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At a construction site / by Don Kilby.

By: Kilby, Don.
Material type: materialTypeLabelBookSeries: Kilby, Don. Wheels at work: Publisher: Toronto : Kids Can Press, c2003Description: [24] pages : color illustrations ; 24 cm.Content type: text Media type: unmediated Carrier type: volumeISBN: 1553373782.Subject(s): Trucks -- Juvenile literature | Construction equipment -- Juvenile literature | Machinery -- Juvenile literatureGenre/Form: Children's nonfiction.DDC classification: C629.224
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Item type Current location Collection Call number Copy number Status Date due
Childrens Non-Fiction Davis (Central) Library
Children's Non-fiction
Children's Non-fiction 690 KIL 1 Available

Enhanced descriptions from Syndetics:

From transcontinental highways to a local construction site, the Wheels at Work series provides a close-up look at the world of hardworking trucks and machines. Emergent readers will appreciate the simple narrative sentences and the vibrant, detailed artwork.


Reviews provided by Syndetics

Publishers Weekly Review

Part of the new Wheels at Work series, the paper-over-board book At a Construction Site by Don Kilby introduces young readers to the machines needed to demolish an old building and erect a new one. Thickly applied acrylic paint and concise text lay out everything from the crane with its wrecking ball to the forklift delivering new materials to the lunch truck carrying sustenance for hungry workers. On the Road, also by Kilby, follows the same format. Each title is also available in an edition that includes a foldout play area and four truck magnets. (c) Copyright PWxyz, LLC. All rights reserved

School Library Journal Review

Gr 1-3-Despite the author's enthusiastic invitation to "Put on your hard hat" (Construction Site) or to "Climb aboard" (On the Road), these disappointing titles will not readily engage readers. The vocabulary is too sophisticated for the preschool audience that's usually interested in these topics, and terms like "rubble" and "debris" are not defined. The acrylic paintings depict the machines described but in a static manner; these vehicles never seem to be actively working like those in Seymour Simon's Book of Trucks (HarperCollins, 2000). With no distinct features, the humans are purely background; even when they are portrayed in active roles (such as assembling a carnival ride) they seem flat and stiff. The first title begins with the demolition of a building and ends with the completion of a community center, but not every step of the construction process is clearly described. For example, the text does not explain how the steel beams got to the site, or when the backhoe dug the ditches needed for the cables. In Road, the illustration of a tractor trailer's cab points out the CB radio, mirror, and steering wheel but neglects to identify the myriad circles on the dashboard. This book also moves abruptly from introducing various transportation trucks to how roads are maintained. Two mediocre offerings.-Edith Ching, St. Albans School, Mt. St. Alban, Washington, DC (c) Copyright 2010. Library Journals LLC, a wholly owned subsidiary of Media Source, Inc. No redistribution permitted.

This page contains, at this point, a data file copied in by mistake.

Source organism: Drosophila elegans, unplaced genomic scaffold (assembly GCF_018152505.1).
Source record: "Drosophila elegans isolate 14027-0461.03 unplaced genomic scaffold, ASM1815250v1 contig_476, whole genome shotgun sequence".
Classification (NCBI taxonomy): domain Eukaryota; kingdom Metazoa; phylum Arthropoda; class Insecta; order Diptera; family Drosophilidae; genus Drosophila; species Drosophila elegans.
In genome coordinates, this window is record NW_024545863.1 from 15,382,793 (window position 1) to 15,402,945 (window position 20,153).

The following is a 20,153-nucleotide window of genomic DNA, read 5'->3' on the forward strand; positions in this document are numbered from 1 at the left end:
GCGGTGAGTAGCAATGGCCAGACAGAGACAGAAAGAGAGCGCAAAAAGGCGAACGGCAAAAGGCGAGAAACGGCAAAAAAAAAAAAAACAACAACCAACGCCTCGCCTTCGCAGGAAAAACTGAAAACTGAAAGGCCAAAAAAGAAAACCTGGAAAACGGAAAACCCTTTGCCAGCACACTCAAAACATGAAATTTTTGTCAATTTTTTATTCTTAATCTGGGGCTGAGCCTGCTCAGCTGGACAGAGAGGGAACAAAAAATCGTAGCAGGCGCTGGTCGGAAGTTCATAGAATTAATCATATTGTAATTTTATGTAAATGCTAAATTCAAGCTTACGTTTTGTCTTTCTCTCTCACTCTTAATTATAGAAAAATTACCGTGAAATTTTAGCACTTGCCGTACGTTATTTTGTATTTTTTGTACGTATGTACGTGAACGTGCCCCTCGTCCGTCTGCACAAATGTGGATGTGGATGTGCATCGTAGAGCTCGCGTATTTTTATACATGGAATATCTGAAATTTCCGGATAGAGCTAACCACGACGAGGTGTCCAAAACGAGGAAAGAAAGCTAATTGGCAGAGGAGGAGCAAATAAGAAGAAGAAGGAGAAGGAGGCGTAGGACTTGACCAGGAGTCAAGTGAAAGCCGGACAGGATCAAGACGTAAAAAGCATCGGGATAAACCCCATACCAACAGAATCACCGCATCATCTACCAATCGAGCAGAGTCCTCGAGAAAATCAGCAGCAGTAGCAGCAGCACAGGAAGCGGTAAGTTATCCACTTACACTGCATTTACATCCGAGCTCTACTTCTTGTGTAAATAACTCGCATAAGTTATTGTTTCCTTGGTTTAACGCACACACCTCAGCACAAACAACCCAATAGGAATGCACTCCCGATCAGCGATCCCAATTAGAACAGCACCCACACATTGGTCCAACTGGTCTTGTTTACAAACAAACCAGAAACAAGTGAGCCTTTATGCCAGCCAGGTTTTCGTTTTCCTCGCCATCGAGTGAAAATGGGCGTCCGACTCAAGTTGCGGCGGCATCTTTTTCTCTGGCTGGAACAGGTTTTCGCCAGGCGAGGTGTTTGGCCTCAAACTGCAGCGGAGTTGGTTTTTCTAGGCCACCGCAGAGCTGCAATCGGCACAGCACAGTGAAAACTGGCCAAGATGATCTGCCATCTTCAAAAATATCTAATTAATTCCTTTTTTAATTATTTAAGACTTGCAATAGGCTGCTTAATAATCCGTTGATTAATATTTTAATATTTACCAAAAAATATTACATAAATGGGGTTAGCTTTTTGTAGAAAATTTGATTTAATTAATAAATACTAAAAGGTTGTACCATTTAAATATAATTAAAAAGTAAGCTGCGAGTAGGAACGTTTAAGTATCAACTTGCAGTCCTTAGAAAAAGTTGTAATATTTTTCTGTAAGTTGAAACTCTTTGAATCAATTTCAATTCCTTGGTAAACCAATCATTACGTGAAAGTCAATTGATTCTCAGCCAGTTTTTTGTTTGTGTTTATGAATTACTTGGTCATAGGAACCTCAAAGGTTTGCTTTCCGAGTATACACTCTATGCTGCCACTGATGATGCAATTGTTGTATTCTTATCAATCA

Horn Book Review

In [cf2]Site[cf1], dull prose identifies the construction vehicles (cranes, backhoes, etc.) that work at a site where an old building is being razed and a community center is being built in its place. In [cf2]Road[cf1], equally lackluster prose introduces various trucks, including a tanker trailer and a refrigerator truck. Both books' acrylic illustrations have a gauzy quality that diminishes the power of the vehicles. [Review covers these Wheels at Work titles: [cf2]At a Construction Site[cf1] and [cf2]On the Road[cf1].] From HORN BOOK Fall 2003, (c) Copyright 2010. The Horn Book, Inc., a wholly owned subsidiary of Media Source, Inc. No redistribution permitted.